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abort(3) [opendarwin man page]

ABORT(3)						     Linux Programmer's Manual							  ABORT(3)

abort - cause abnormal process termination SYNOPSIS
#include <stdlib.h> void abort(void); DESCRIPTION
The abort() first unblocks the SIGABRT signal, and then raises that signal for the calling process (as though raise(3) was called). This results in the abnormal termination of the process unless the SIGABRT signal is caught and the signal handler does not return (see longjmp(3)). If the SIGABRT signal is ignored, or caught by a handler that returns, the abort() function will still terminate the process. It does this by restoring the default disposition for SIGABRT and then raising the signal for a second time. RETURN VALUE
The abort() function never returns. ATTRIBUTES
For an explanation of the terms used in this section, see attributes(7). +----------+---------------+---------+ |Interface | Attribute | Value | +----------+---------------+---------+ |abort() | Thread safety | MT-Safe | +----------+---------------+---------+ NOTES
Up until glibc 2.26, if the abort() function caused process termination, all open streams were closed and flushed (as with fclose(3)). However, in some cases this could result in deadlocks and data corruption. Therefore, starting with glibc 2.27, abort() terminates the process without flushing streams. POSIX.1 permits either possible behavior, saying that abort() "may include an attempt to effect fclose() on all open streams". CONFORMING TO
SVr4, POSIX.1-2001, POSIX.1-2008, 4.3BSD, C89, C99. SEE ALSO
gdb(1), sigaction(2), assert(3), exit(3), longjmp(3), raise(3) COLOPHON
This page is part of release 4.15 of the Linux man-pages project. A description of the project, information about reporting bugs, and the latest version of this page, can be found at GNU
2017-11-26 ABORT(3)

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ABORT(3P)						     POSIX Programmer's Manual							 ABORT(3P)

This manual page is part of the POSIX Programmer's Manual. The Linux implementation of this interface may differ (consult the correspond- ing Linux manual page for details of Linux behavior), or the interface may not be implemented on Linux. NAME
abort -- generate an abnormal process abort SYNOPSIS
#include <stdlib.h> void abort(void); DESCRIPTION
The functionality described on this reference page is aligned with the ISO C standard. Any conflict between the requirements described here and the ISO C standard is unintentional. This volume of POSIX.1-2008 defers to the ISO C standard. The abort() function shall cause abnormal process termination to occur, unless the signal SIGABRT is being caught and the signal handler does not return. The abnormal termination processing shall include the default actions defined for SIGABRT and may include an attempt to effect fclose() on all open streams. The SIGABRT signal shall be sent to the calling process as if by means of raise() with the argument SIGABRT. The status made available to wait(), waitid(), or waitpid() by abort() shall be that of a process terminated by the SIGABRT signal. The abort() function shall override blocking or ignoring the SIGABRT signal. RETURN VALUE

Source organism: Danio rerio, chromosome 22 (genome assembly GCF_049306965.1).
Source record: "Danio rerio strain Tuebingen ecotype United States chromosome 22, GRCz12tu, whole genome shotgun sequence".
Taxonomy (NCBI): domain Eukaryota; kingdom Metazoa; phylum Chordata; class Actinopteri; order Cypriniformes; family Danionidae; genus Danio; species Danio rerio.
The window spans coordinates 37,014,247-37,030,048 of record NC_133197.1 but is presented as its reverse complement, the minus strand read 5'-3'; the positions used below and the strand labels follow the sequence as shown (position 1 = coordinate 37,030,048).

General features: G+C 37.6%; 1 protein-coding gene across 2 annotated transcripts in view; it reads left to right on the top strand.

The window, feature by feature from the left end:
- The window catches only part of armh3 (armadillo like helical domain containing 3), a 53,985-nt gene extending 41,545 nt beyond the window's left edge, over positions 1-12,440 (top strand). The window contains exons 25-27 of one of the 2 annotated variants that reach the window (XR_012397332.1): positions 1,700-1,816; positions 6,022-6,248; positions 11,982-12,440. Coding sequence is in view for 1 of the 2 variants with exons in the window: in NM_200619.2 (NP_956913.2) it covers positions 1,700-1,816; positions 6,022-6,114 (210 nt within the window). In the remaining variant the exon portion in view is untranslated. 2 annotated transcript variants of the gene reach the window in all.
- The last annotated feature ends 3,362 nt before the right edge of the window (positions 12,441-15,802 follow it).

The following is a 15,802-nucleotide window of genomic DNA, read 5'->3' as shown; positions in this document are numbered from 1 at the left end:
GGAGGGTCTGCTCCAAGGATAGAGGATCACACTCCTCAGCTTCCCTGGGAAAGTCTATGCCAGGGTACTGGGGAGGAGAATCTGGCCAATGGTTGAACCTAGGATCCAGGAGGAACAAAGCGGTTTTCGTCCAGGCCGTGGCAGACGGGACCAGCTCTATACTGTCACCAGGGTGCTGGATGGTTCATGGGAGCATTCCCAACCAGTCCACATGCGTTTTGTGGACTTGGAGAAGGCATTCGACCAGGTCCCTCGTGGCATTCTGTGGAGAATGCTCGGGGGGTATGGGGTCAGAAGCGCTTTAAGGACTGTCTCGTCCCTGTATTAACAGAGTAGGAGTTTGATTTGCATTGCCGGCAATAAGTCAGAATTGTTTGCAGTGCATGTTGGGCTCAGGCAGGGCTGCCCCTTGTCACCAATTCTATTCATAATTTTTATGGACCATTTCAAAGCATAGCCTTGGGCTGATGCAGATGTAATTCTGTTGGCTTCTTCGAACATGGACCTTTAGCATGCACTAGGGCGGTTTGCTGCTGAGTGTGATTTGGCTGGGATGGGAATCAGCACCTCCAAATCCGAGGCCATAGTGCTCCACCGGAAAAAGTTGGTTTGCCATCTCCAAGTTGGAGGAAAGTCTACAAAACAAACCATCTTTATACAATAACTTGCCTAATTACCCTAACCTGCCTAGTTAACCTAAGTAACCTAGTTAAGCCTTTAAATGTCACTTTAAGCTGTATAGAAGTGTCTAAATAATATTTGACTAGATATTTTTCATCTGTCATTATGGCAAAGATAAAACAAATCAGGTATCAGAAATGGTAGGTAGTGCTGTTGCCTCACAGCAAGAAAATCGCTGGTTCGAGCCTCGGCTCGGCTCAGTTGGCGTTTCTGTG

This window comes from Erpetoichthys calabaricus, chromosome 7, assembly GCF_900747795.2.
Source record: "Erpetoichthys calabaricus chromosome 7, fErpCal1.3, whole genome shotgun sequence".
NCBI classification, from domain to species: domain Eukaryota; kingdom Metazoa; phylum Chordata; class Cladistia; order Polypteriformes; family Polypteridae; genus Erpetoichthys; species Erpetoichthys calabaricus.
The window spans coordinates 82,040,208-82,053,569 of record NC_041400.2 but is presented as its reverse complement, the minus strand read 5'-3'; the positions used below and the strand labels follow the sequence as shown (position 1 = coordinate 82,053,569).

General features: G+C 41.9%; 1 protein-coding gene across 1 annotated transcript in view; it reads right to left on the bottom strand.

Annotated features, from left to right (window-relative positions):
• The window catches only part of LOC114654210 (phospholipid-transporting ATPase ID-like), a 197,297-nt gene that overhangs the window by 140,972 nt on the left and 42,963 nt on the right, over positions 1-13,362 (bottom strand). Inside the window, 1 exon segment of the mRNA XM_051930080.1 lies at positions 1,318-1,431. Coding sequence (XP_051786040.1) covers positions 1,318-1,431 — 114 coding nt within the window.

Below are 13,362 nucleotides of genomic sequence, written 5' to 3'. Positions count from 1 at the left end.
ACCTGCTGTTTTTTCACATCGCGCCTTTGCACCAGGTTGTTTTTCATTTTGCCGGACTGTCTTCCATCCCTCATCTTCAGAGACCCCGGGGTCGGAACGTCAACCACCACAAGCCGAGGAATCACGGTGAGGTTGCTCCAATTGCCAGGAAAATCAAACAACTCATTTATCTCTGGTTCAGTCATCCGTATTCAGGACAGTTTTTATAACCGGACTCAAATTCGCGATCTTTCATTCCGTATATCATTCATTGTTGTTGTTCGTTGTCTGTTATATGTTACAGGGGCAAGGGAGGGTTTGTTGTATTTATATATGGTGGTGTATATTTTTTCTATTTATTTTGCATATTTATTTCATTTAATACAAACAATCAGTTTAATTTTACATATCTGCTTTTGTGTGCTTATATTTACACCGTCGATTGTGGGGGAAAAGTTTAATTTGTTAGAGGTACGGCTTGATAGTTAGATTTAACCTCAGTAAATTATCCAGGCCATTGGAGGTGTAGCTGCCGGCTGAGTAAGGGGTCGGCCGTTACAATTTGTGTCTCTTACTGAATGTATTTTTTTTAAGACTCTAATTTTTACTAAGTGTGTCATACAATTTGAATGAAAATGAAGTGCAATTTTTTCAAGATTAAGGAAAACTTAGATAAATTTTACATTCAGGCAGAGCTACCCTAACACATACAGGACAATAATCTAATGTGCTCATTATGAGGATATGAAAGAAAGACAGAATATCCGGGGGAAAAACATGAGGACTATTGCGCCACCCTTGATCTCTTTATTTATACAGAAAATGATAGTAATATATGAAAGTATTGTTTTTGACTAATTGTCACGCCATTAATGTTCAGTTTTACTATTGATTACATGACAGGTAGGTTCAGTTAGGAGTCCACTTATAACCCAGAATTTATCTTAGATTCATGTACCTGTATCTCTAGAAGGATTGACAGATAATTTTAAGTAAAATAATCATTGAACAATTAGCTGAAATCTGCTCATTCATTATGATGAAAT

The abort() function shall not return. ERRORS
No errors are defined. The following sections are informative. EXAMPLES
Catching the signal is intended to provide the application developer with a portable means to abort processing, free from possible inter- ference from any implementation-supplied functions. RATIONALE
The ISO/IEC 9899:1999 standard requires the abort() function to be async-signal-safe. Since POSIX.1-2008 defers to the ISO C standard, this required a change to the DESCRIPTION from ``shall include the effect of fclose()'' to ``may include an attempt to effect fclose().'' The revised wording permits some backwards-compatibility and avoids a potential deadlock situation. The Open Group Base Resolution bwg2002-003 is applied, removing the following XSI shaded paragraph from the DESCRIPTION: ``On XSI-conformant systems, in addition the abnormal termination processing shall include the effect of fclose() on message catalog descriptors.'' There were several reasons to remove this paragraph: * No special processing of open message catalogs needs to be performed prior to abnormal process termination. * The main reason to specifically mention that abort() includes the effect of fclose() on open streams is to flush output queued on the stream. Message catalogs in this context are read-only and, therefore, do not need to be flushed. * The effect of fclose() on a message catalog descriptor is unspecified. Message catalog descriptors are allowed, but not required to be implemented using a file descriptor, but there is no mention in POSIX.1-2008 of a message catalog descriptor using a standard I/O stream FILE object as would be expected by fclose(). FUTURE DIRECTIONS
exit(), kill(), raise(), signal(), wait(), waitid() The Base Definitions volume of POSIX.1-2008, <stdlib.h> COPYRIGHT
Portions of this text are reprinted and reproduced in electronic form from IEEE Std 1003.1, 2013 Edition, Standard for Information Technol- ogy -- Portable Operating System Interface (POSIX), The Open Group Base Specifications Issue 7, Copyright (C) 2013 by the Institute of Electrical and Electronics Engineers, Inc and The Open Group. (This is POSIX.1-2008 with the 2013 Technical Corrigendum 1 applied.) In the event of any discrepancy between this version and the original IEEE and The Open Group Standard, the original IEEE and The Open Group Stan- dard is the referee document. The original Standard can be obtained online at . Any typographical or formatting errors that appear in this page are most likely to have been introduced during the conversion of the source files to man page format. To report such errors, see . IEEE
/The Open Group 2013 ABORT(3P)
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